So it looks like U.S. Democrats and Republicans have managed to avoid pulling a Thelma and Louise. They drove up right to the edge of the cliff, but slammed on the brakes before flying over. (For any of you who don’t get the reference to the 1991 hit movie, download it. At the very least you’ll get to see what Brad Pitt looked like when he was young.)
At the time of writing, markets have rallied back from the dips they took as the year-end “fiscal cliff” deadline grew ever closer without a solution in place. Here we review the fiscal cliff update, and the implications of the new measures on Canadians.
What Could Have Happened?
Much like the ultimate New Years’ Day hangover, the so-called fiscal cliff was the cumulative effect of years of overindulgence by U.S. politicians. While recognizing that the ever-increasing federal budget deficit needed to be pared back, neither side could agree on how much of it should be dealt with by cutting back spending (in simplified terms, the Republican take) or by raising taxes (the Democrats’ option, again in the simplest of terms). So a series of acts were passed that basically continued some George W. Bush-era tax cuts with the pledge that the two sides would work out their differences – or else. The “or else” part was a trillion-dollar combination of automatic spending cuts and tax hikes that totaled roughly four per cent of U.S. GDP, and would likely be enough to send the still fragile economy back into recession.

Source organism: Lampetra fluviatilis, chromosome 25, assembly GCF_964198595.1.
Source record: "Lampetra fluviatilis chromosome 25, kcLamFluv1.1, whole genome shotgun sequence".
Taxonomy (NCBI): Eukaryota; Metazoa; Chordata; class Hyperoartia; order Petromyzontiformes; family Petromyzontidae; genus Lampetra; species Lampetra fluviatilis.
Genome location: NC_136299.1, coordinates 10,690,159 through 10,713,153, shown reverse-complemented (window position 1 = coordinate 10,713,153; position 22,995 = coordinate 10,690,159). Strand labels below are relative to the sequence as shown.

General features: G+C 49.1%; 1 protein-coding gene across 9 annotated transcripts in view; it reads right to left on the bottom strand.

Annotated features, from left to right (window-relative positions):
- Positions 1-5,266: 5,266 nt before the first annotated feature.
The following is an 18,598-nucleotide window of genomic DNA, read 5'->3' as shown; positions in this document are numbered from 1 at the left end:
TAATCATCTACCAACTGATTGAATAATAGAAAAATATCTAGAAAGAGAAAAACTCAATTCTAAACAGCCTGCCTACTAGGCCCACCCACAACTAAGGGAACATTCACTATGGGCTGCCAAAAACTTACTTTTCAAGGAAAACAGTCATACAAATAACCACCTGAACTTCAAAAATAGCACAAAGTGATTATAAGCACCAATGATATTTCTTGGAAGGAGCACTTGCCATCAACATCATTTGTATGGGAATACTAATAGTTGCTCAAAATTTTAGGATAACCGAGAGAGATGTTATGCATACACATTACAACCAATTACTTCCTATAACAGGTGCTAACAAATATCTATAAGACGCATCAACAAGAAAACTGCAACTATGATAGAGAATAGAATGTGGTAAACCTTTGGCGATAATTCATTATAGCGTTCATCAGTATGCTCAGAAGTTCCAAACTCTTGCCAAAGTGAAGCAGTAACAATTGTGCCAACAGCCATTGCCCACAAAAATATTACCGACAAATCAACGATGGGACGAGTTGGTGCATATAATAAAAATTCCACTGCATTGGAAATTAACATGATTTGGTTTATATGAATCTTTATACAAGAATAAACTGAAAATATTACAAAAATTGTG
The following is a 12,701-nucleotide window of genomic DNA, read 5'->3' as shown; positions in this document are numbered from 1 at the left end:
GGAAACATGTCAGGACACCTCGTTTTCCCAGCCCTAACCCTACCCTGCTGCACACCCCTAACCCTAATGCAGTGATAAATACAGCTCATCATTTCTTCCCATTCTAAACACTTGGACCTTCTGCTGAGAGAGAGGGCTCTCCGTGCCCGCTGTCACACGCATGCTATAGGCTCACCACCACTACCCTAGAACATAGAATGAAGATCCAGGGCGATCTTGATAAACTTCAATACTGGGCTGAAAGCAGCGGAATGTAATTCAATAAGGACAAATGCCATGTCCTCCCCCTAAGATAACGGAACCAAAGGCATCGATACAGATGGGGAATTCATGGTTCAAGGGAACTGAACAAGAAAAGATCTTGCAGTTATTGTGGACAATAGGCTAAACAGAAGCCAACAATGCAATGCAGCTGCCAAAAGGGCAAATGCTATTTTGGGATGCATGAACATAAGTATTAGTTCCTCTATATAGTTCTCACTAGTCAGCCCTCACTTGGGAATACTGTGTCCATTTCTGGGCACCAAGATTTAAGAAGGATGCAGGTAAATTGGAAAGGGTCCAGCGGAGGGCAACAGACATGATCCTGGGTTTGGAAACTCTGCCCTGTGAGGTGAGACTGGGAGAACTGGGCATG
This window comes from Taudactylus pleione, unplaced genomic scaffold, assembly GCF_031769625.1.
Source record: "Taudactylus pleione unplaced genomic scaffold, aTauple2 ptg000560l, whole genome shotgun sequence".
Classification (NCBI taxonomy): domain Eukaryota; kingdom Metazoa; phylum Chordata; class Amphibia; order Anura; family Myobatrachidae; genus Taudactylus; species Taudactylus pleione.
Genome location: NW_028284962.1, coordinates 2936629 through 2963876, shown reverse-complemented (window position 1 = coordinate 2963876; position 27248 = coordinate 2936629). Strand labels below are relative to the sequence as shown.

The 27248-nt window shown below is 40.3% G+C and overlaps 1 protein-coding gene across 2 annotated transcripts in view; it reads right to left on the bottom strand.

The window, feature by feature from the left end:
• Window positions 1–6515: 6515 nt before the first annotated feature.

“As it turns out, Washington isn’t so dysfunctional that it would drive the U.S. economy into recession by piling on aggressive tax hikes and spending cuts in a single year,” CIBC chief economist Avery Shenfeld said in a report released January 2, 2013, the day after an agreement was finally reached.
The kicker to all the hoopla is that the agreement actually just kicks the can down the road to March 1st, where a new deadline hovers to finalize spending cuts. “While the U.S. is not now plunging off a fiscal cliff, it’s still going down a steep fiscal ski hill that will take a meaningful bite out of economic growth, one that could still be close to the 1.5 per cent of 2013 GDP that our forecast had assumed,” added Shenfeld.
What Does This Mean for Canucks?
We share a lot more with our cousins to the south than pop culture references. In fact, Canada and the U.S. are by far each other’s largest trading partners. And, as we’ve seen with recent housing and banking-related economic crises, anything that negatively impacts the U.S. economy has an impact here at home. (As with the housing market and banking industry, Canada’s deficit situation is also less volatile than that in the U.S.)
So prepare yourself for more economic precipice references in the coming weeks, and the volatility that will come without resolutions to the problem.